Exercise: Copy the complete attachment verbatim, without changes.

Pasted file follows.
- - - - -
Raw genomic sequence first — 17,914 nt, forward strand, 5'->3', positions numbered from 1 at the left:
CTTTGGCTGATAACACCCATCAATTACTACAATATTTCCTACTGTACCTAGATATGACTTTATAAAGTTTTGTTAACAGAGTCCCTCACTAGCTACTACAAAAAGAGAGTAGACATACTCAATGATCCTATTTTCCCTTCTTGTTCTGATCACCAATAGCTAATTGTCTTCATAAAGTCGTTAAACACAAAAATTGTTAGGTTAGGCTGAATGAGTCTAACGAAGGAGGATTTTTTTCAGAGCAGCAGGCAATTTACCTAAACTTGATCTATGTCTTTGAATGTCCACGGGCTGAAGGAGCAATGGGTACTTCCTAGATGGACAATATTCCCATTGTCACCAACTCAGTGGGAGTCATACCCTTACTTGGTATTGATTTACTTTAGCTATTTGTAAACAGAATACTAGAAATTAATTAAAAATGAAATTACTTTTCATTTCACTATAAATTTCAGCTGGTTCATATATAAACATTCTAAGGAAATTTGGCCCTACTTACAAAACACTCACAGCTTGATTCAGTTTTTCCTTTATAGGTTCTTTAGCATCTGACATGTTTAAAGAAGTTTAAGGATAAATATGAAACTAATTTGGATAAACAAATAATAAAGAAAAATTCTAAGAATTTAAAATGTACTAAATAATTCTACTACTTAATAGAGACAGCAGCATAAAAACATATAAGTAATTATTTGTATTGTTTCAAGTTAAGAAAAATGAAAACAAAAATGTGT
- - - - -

Raw genomic sequence first — 17,914 nt, forward strand, 5'->3', positions numbered from 1 at the left:
CTTTGGCTGATAACACCCATCAATTACTACAATATTTCCTACTGTACCTAGATATGACTTTATAAAGTTTTGTTAACAGAGTCCCTCACTAGCTACTACAAAAAGAGAGTAGACATACTCAATGATCCTATTTTCCCTTCTTGTTCTGATCACCAATAGCTAATTGTCTTCATAAAGTCGTTAAACACAAAAATTGTTAGGTTAGGCTGAATGAGTCTAACGAAGGAGGATTTTTTTCAGAGCAGCAGGCAATTTACCTAAACTTGATCTATGTCTTTGAATGTCCACGGGCTGAAGGAGCAATGGGTACTTCCTAGATGGACAATATTCCCATTGTCACCAACTCAGTGGGAGTCATACCCTTACTTGGTATTGATTTACTTTAGCTATTTGTAAACAGAATACTAGAAATTAATTAAAAATGAAATTACTTTTCATTTCACTATAAATTTCAGCTGGTTCATATATAAACATTCTAAGGAAATTTGGCCCTACTTACAAAACACTCACAGCTTGATTCAGTTTTTCCTTTATAGGTTCTTTAGCATCTGACATGTTTAAAGAAGTTTAAGGATAAATATGAAACTAATTTGGATAAACAAATAATAAAGAAAAATTCTAAGAATTTAAAATGTACTAAATAATTCTACTACTTAATAGAGACAGCAGCATAAAAACATATAAGTAATTATTTGTATTGTTTCAAGTTAAGAAAAATGAAAACAAAAATGTGT